For those looking to buy their first property, this process can appear at first to be quite complicated. With confusing terminology and improper explanations of the various offers created for the purpose of helping those along with their first property purchase, it’s no wonder that a significant majority of prospective first-time buyers struggle to understand and further apply for many of the schemes that can help them in this process.

Therefore, in order to help simplify this often lengthy and complicated process, here are some main schemes set up to help first-time buyers, and the functions they serve in the process of buying a property.

This type of account can hold not only cash, but also stocks and shares, and can be paid into until an account holder reaches the age of 50, with the account allowed to stay open past this however no more payments can be made into it after this point. The savings within a Lifetime ISA account will also be kept tax-free as long as they are always kept within the account. When using the money in this account towards a first home, the typical withdrawal charge, 25% the amount withdrawn from the account, will not apply.

A Help to Buy equity loan is a type of low-interest loan the government can lend to, as the name suggests, help first-time buyers purchase their first property. The government can lend a maximum of 20% (40% for properties in London) for houses priced up to £600,000, provided that buyers have got a 5% deposit, the home is a new build and the buyer is not sub-letting or renting the property out. For the first five years, buyers will not have to pay fees for the equity loan, however past this point a fee of 1.75% the loan’s original value will be charged, and this will increase annually.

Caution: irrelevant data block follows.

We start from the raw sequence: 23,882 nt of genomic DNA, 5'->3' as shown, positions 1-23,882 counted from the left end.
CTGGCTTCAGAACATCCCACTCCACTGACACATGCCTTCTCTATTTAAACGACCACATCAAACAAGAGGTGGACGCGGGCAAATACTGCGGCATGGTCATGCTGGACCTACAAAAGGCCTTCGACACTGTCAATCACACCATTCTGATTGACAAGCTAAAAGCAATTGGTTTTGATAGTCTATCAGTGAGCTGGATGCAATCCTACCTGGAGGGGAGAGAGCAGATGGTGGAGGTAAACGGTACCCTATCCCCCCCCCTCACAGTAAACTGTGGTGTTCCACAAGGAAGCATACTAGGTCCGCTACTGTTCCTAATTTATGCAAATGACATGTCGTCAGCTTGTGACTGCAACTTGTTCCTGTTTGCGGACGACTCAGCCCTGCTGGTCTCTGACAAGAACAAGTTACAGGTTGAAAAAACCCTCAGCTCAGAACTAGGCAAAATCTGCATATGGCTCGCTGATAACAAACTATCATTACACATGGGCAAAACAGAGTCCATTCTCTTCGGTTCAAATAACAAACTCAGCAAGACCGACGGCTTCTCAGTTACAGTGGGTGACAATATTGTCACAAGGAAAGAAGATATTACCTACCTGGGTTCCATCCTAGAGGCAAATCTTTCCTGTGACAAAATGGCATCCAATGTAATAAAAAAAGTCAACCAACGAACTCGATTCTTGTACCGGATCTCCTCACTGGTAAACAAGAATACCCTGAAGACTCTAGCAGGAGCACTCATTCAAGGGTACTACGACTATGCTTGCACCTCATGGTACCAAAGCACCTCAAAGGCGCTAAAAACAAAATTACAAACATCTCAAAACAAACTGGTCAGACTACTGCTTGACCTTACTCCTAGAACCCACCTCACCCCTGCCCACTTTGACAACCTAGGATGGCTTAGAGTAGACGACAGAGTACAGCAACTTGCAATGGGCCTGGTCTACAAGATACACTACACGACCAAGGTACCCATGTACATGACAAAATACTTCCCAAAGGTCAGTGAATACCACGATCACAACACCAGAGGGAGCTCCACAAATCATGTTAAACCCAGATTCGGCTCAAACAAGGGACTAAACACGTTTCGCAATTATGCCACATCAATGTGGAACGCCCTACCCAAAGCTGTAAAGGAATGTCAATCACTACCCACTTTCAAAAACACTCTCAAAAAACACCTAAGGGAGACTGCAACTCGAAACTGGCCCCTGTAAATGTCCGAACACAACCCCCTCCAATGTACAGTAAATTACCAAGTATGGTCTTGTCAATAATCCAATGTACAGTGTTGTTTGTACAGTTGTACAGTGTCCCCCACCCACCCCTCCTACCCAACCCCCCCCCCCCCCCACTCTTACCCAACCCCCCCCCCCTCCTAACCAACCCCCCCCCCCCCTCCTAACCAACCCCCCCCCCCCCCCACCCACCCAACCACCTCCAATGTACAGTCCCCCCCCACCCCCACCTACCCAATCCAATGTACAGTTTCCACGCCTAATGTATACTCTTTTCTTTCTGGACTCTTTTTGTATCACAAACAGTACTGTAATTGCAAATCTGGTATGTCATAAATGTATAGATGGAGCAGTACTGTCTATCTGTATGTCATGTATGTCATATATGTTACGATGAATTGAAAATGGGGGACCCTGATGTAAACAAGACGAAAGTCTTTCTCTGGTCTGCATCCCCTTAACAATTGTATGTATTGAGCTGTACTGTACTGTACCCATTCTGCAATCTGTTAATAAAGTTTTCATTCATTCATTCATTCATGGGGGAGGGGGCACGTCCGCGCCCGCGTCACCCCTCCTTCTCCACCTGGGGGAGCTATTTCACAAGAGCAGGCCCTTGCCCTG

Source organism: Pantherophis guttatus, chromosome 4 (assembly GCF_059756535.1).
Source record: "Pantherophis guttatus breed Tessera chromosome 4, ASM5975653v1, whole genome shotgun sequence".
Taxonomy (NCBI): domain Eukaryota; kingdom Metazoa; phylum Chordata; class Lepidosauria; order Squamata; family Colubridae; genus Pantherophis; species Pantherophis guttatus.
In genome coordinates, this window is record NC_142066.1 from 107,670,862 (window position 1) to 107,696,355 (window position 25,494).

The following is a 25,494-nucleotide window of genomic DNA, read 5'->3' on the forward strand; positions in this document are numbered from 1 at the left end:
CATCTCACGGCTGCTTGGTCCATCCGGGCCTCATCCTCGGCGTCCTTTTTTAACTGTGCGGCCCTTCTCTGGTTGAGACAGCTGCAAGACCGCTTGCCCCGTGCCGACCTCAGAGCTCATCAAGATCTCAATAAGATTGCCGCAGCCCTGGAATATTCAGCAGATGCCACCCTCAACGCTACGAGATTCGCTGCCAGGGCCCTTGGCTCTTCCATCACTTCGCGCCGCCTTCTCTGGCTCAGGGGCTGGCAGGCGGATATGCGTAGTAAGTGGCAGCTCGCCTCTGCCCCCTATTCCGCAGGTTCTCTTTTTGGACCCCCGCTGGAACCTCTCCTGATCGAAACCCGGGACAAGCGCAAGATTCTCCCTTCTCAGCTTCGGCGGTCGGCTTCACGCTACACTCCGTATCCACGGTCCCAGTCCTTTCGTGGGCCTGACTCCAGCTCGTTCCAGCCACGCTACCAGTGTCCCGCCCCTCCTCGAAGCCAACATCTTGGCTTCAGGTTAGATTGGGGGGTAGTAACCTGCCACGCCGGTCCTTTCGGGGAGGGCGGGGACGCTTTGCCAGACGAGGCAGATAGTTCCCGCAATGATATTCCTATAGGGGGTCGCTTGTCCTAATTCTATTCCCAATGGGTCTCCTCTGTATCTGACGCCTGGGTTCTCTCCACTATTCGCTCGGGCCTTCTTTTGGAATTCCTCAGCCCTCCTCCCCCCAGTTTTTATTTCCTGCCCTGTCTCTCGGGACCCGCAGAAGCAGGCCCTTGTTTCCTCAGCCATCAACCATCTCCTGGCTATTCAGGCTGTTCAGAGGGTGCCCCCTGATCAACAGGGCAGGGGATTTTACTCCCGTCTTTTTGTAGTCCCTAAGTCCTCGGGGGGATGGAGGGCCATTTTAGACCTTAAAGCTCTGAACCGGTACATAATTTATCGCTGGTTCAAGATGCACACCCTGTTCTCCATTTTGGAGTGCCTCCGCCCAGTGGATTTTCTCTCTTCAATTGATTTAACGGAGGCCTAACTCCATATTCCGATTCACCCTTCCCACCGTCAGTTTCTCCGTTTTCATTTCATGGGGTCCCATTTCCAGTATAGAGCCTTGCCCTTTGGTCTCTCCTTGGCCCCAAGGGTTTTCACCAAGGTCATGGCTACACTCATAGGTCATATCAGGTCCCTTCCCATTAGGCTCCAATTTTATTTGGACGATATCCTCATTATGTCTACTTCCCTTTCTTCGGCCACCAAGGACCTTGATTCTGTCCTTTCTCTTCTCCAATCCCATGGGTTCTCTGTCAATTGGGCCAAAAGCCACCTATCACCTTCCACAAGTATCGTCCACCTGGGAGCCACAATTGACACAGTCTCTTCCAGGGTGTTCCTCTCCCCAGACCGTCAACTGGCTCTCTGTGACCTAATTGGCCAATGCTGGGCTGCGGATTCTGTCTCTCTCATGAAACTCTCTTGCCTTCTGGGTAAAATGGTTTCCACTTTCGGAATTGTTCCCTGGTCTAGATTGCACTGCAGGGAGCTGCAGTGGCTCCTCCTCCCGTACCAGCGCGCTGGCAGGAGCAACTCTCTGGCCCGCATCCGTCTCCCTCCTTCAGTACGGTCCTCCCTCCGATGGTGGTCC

The Starter Homes Initiative is a scheme what is yet to launch, however when started this will allow first-time buyers to get a newly built home worth £450,000 by way of first charge, inside of London and £250,000 outside of London at a discounted price of 20%.  Saving up for a deposit can be very difficult in the first place, especially for those fresh out of studying or early in a new job. The Lifetime ISA (individual savings account) is just one of the many offers available to help first-time buyers in the quest for their first property. This ISA is a tax-free savings account in which account holders can put up to £4000 a year into, in addition to the UK government giving holders a 25% bonus of this. In order to open up a Lifetime ISA, buyers must be between the ages of 18 and 40, and be either a UK resident, a Crown Servant or a spouse of a Crown Servant.

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